Advertise with The Big Takeover
The Big Takeover Issue #82
Interviews
MORE Interviews >>
Subscribe to The Big Takeover

SUBSCRIBE NOW

Shop our Big Takeover store for back issues, t-shirts & CDs


Follow us on Tumblr Follow us on Google+

Follow The Big Takeover

Kazu Makino of Blonde Redhead: The New Minimalists

Blonde Redhead
5 April 2011

When Kazu Makino met twins Amedeus and Simone Pace around 17 years ago, emotional chemistry was lacking. She was Japanese, they were Italian. She was quiet, they were loud. Against these odds an awareness of a deeper musical connection between the trio saw them form Blonde Redhead; they’ve since been typified as one of the quintessential New York must-sees.

Their latest release Penny Sparkle (4AD, 2010) has a decidedly more electronic ambience, one notch up from their prior release 23 (4AD, 2007) and another from Misery Is A Butterfly (4AD, 2004) before that.

Opening track ‘Here Sometimes’ sounds as if it’s made from mechanic soundbites from an industrial factory; the repetitive thumps of machinery are reinterpreted through synthesizers and keyboards. Listen closely to ‘Will There Be Stars’ and you’ll pick up the the beeps and pops that you’re likely to hear in a heavy club track. But it’s subdued, and it’s tempo slow. Some song intros would have you thinking you’re listening to Fever Ray or Depeche Mode until Makino or Amedeus’ hauntingly distinct drawls kick in.

Their recent work with producers Alan Moulder and Van Rivers and the Subliminal Kid — who combined have tinkered with tracks by Massive Attack, The Knife and My Bloody Valentine — may have reviewers crying foul that the new release is too much rehash and too little angst as per their 1995 releases Blonde Redhead, and La Mia Vita Violenta (both through Smells Like Records). But discrediting them for this move toward electronica because it’s been done before is to condemn any natural musical evolution and every British indie-rock band that emerged mid-2000s.

Ask Makino where her influences come from and she wont say the aforementioned genre-similar acts, but old experimental and electronic music like Terry Riley, Pantha Du Prince, and Nina Simone.

Big Takeover caught up with the soft-spoken, strong-minded Makino after the trio returned from a “gypsy festival” in Australia in support of their latest release — where they cozied up to Deerhunter, Ariel Pink, Warpaint, and Yeasayer — to discuss their new album, skepticism and a certain song we might be hearing in the next Twilight film production.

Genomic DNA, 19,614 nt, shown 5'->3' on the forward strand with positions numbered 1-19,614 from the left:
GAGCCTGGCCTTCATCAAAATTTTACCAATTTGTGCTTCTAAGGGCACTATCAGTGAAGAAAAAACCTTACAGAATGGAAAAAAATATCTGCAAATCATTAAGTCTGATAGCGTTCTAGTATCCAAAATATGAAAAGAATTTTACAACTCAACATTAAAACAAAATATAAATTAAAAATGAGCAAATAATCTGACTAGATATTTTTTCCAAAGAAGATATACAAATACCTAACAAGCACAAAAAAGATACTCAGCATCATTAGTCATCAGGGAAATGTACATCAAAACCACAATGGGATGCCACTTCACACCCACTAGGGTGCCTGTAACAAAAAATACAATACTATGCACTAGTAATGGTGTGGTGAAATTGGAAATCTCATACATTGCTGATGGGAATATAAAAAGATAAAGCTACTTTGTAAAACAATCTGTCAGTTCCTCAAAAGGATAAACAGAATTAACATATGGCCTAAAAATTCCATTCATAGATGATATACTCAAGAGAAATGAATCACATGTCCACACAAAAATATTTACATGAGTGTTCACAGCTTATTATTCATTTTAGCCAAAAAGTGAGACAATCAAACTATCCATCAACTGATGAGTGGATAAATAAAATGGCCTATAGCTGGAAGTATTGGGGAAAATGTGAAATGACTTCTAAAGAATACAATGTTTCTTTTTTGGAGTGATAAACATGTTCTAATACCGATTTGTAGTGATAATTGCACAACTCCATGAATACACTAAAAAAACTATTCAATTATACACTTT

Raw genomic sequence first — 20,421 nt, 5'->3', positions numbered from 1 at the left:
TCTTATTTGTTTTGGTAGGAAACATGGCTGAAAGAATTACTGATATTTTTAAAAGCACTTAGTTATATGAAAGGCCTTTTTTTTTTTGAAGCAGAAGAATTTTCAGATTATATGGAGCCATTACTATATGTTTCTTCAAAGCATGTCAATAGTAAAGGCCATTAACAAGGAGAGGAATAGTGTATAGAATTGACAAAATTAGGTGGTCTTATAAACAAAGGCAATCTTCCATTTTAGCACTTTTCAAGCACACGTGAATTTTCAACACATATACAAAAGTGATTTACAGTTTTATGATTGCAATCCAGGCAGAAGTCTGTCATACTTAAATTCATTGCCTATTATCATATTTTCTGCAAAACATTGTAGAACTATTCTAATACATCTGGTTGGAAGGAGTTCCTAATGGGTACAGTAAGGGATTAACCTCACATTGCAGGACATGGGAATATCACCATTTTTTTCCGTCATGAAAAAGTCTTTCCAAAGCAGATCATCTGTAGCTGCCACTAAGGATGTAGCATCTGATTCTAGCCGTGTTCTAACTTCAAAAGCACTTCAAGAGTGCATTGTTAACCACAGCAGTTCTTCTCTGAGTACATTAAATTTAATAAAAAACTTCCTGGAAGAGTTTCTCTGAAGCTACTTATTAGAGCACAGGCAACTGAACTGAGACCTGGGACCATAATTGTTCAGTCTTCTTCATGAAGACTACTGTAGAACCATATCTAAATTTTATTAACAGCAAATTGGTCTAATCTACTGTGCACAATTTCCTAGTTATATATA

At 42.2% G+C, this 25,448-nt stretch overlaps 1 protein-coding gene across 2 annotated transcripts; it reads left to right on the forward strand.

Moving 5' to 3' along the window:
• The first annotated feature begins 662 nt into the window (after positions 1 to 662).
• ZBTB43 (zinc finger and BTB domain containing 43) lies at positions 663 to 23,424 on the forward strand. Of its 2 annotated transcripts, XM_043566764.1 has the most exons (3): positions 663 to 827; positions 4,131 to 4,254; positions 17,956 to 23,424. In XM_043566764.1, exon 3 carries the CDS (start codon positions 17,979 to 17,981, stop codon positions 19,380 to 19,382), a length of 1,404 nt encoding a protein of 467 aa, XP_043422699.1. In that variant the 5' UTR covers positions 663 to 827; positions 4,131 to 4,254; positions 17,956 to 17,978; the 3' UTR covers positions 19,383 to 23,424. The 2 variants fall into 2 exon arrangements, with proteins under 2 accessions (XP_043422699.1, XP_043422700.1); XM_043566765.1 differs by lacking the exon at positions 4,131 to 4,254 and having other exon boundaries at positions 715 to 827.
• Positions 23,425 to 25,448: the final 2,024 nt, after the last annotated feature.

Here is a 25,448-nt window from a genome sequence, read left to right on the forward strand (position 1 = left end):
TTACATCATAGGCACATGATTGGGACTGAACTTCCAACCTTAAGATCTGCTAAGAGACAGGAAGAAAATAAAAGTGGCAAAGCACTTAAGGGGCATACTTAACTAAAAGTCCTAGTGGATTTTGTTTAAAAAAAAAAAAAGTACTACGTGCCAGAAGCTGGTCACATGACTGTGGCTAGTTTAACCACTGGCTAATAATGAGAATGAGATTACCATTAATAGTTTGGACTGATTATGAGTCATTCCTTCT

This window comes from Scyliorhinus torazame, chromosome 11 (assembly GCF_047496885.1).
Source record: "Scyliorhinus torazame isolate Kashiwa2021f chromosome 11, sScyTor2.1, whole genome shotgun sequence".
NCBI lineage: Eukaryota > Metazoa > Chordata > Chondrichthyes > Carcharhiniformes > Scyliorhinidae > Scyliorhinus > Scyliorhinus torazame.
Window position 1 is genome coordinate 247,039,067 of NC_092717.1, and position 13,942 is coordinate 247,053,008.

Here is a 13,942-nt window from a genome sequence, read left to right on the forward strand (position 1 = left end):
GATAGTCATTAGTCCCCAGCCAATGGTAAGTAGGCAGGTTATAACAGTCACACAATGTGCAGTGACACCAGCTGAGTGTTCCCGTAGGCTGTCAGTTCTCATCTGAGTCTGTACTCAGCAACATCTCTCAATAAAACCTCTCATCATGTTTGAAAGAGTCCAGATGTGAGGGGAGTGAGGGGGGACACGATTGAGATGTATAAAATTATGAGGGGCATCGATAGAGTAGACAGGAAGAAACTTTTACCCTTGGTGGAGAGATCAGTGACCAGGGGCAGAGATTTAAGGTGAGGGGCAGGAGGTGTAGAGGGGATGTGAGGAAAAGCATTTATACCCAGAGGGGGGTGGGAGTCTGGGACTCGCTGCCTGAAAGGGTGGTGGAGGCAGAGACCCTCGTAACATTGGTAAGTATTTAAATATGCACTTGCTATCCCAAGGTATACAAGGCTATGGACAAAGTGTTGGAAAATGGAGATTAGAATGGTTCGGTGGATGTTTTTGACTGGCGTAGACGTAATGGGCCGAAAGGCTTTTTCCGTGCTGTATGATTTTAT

BIG TAKEOVER: Before the release of Penny Sparkle you said you couldn’t define what it was about. Can you now?

KAZU MAKINO: It’s about what we were going through at the time [of writing]; it was like a documentary of our lives. I think when we worked together toward the end of the process we became really close as a band again. With songwriting we were quite separated at times and I had such a different approach when I went to Sweden by myself to work with the producers. It’s just really significant body of work. It sounds a bit disconnected to me but I really love playing them live. I look forward to playing these things live more to see where it takes us.

BT: How much of your music begins as a visual concept?

KM: It all depends on the different scenarios. I definitely only start working really hard on a song when I get the powerful impression of it. It’s often hard to describe as a feeling, but it’s just something that compels me. You try to make that thing you only have in your head a little bit more concrete when it’s still not music in an obvious way, so thats when the writing process comes together. But it’s almost like you already have something that you’re working towards. You see the potential of the songs — most of the time.

BT: I can imagine the process of transferring this mental concept into a coherent song must be very frustrating.

KM: Not really, because it’s so apparent in your head. Because initially it’s the fragment of music that gives you that impact so you think that it’s already expressed in these little ideas. You’re almost pleased with yourself for what you have, then you play it for friends or your band mates and they’re like, ‘What the heck are you talking about?’ So you compromise and try to be a little bit more explanatory — somehow that process can feel quite compromising or a little bit cheesy. But you go until you get to, ‘Okay this is really obvious right now, I want to stop here.’

BT: Between your latest release and records past a lot of reviews have picked up on a shift to what has been called post-punk to something more emotionally resonant and ethereal. What dynamics have changed to account for the shift in direction?

KM: I don’t even know if…. I never thought we were violent or angry or post punk. I’m sure if I listened to it again I would just ask myself what I was so excited about. I was quite calm doing whatever I was doing. You know, in your life you never feel like your energy is too much for yourself, so you’re always doing things without knowing how much energy you contain. You could be breaking things every time you perform but actually you do it really calmly, like any really mundane, daily action. Really my energy was not really frightening for me at all. And today I feel the same way: I have a not-a-big-deal attitude towards playing music.